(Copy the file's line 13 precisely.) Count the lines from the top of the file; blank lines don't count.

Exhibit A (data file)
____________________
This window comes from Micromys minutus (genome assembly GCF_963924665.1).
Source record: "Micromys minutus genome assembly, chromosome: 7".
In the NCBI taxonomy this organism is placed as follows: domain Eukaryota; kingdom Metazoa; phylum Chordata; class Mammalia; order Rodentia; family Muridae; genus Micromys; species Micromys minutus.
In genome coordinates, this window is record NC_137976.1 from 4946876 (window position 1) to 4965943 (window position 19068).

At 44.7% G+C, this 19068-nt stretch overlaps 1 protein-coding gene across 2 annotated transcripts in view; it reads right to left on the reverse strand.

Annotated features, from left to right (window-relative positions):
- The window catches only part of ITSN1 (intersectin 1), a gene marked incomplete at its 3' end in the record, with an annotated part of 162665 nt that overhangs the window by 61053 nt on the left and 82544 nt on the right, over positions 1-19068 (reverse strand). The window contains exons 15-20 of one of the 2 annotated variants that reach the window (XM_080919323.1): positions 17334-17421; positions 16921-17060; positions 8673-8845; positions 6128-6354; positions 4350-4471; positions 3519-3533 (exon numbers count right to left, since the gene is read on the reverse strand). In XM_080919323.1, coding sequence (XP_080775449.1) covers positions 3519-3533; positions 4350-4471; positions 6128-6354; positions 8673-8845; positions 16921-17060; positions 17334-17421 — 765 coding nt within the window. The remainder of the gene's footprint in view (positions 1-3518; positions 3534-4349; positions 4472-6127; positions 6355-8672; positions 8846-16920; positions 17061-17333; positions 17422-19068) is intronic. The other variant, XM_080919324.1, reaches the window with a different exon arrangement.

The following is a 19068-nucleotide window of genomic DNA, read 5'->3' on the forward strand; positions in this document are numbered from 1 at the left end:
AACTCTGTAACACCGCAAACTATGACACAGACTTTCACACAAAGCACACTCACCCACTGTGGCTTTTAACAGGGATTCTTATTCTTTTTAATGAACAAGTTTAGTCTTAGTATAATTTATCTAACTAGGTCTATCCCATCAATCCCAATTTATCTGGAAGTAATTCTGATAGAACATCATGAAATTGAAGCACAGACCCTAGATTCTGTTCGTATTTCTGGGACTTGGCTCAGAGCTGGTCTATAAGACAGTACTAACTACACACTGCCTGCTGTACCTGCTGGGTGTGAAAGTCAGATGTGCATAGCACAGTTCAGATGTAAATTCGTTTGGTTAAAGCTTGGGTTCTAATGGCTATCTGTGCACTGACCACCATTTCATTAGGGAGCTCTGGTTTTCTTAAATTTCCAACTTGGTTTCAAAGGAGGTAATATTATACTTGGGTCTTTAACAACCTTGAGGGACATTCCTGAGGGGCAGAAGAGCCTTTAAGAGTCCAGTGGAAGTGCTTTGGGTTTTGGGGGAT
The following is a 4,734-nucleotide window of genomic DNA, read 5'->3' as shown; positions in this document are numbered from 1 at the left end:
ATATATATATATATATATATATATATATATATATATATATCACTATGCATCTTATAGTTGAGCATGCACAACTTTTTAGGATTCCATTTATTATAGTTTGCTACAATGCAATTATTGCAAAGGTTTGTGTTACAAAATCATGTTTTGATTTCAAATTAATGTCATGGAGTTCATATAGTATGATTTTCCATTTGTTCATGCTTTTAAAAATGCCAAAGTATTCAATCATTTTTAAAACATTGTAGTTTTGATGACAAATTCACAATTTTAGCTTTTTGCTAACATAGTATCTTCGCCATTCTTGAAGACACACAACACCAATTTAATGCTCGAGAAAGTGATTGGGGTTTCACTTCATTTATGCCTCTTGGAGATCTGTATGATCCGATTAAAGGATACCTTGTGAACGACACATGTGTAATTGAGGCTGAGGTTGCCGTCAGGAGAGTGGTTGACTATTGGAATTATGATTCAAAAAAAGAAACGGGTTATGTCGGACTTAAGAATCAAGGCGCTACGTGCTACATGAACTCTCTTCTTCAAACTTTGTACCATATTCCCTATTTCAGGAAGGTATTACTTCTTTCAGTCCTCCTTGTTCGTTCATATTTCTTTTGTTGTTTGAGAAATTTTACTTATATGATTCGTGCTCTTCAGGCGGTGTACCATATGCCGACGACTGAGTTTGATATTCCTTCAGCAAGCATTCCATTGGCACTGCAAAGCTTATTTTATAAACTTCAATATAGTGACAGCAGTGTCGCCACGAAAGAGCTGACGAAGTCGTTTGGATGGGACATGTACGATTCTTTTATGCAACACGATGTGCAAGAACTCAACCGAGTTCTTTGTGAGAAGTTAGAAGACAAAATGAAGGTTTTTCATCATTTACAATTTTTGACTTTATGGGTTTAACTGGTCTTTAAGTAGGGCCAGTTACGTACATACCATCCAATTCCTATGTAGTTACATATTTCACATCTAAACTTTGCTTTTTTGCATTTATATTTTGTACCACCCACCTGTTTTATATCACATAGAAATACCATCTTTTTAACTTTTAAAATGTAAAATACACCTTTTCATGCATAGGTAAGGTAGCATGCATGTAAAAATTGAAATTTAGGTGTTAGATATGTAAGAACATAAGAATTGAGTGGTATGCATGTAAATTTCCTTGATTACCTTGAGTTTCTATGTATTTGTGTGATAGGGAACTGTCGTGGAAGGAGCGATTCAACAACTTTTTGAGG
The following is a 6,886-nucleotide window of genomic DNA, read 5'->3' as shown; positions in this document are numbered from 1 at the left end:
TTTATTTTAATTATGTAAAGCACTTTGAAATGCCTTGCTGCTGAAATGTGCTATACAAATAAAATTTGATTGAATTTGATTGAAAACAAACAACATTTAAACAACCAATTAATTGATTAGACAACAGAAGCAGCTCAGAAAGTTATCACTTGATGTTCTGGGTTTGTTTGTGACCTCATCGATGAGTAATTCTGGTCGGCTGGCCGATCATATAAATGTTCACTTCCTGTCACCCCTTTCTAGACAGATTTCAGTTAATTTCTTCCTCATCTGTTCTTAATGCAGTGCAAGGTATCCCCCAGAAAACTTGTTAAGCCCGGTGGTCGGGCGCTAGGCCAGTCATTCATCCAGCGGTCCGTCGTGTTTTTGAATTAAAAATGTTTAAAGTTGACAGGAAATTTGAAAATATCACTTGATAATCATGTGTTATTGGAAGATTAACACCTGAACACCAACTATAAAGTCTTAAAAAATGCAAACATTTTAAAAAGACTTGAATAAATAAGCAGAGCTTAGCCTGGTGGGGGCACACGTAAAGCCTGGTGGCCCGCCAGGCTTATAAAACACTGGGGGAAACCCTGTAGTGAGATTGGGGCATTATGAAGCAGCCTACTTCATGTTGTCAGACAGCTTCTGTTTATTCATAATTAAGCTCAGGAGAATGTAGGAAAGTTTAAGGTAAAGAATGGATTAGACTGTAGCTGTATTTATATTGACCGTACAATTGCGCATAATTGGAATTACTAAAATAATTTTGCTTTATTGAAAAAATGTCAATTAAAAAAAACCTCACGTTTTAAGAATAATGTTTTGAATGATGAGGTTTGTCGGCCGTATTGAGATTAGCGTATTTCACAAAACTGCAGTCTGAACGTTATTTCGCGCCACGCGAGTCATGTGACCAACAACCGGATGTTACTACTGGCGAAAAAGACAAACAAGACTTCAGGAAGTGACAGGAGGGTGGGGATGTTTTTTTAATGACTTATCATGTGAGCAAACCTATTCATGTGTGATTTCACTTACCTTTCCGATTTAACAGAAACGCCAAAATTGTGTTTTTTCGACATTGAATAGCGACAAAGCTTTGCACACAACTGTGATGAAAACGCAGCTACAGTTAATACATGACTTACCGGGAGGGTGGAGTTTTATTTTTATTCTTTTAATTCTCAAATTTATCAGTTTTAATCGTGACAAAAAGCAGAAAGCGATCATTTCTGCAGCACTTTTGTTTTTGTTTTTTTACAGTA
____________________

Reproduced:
TTTATTTTAATTATGTAAAGCACTTTGAAATGCCTTGCTGCTGAAATGTGCTATACAAATAAAATTTGATTGAATTTGATTGAAAACAAACAACATTTAAACAACCAATTAATTGATTAGACAACAGAAGCAGCTCAGAAAGTTATCACTTGATGTTCTGGGTTTGTTTGTGACCTCATCGATGAGTAATTCTGGTCGGCTGGCCGATCATATAAATGTTCACTTCCTGTCACCCCTTTCTAGACAGATTTCAGTTAATTTCTTCCTCATCTGTTCTTAATGCAGTGCAAGGTATCCCCCAGAAAACTTGTTAAGCCCGGTGGTCGGGCGCTAGGCCAGTCATTCATCCAGCGGTCCGTCGTGTTTTTGAATTAAAAATGTTTAAAGTTGACAGGAAATTTGAAAATATCACTTGATAATCATGTGTTATTGGAAGATTAACACCTGAACACCAACTATAAAGTCTTAAAAAATGCAAACATTTTAAAAAGACTTGAATAAATAAGCAGAGCTTAGCCTGGTGGGGGCACACGTAAAGCCTGGTGGCCCGCCAGGCTTATAAAACACTGGGGGAAACCCTGTAGTGAGATTGGGGCATTATGAAGCAGCCTACTTCATGTTGTCAGACAGCTTCTGTTTATTCATAATTAAGCTCAGGAGAATGTAGGAAAGTTTAAGGTAAAGAATGGATTAGACTGTAGCTGTATTTATATTGACCGTACAATTGCGCATAATTGGAATTACTAAAATAATTTTGCTTTATTGAAAAAATGTCAATTAAAAAAAACCTCACGTTTTAAGAATAATGTTTTGAATGATGAGGTTTGTCGGCCGTATTGAGATTAGCGTATTTCACAAAACTGCAGTCTGAACGTTATTTCGCGCCACGCGAGTCATGTGACCAACAACCGGATGTTACTACTGGCGAAAAAGACAAACAAGACTTCAGGAAGTGACAGGAGGGTGGGGATGTTTTTTTAATGACTTATCATGTGAGCAAACCTATTCATGTGTGATTTCACTTACCTTTCCGATTTAACAGAAACGCCAAAATTGTGTTTTTTCGACATTGAATAGCGACAAAGCTTTGCACACAACTGTGATGAAAACGCAGCTACAGTTAATACATGACTTACCGGGAGGGTGGAGTTTTATTTTTATTCTTTTAATTCTCAAATTTATCAGTTTTAATCGTGACAAAAAGCAGAAAGCGATCATTTCTGCAGCACTTTTGTTTTTGTTTTTTTACAGTA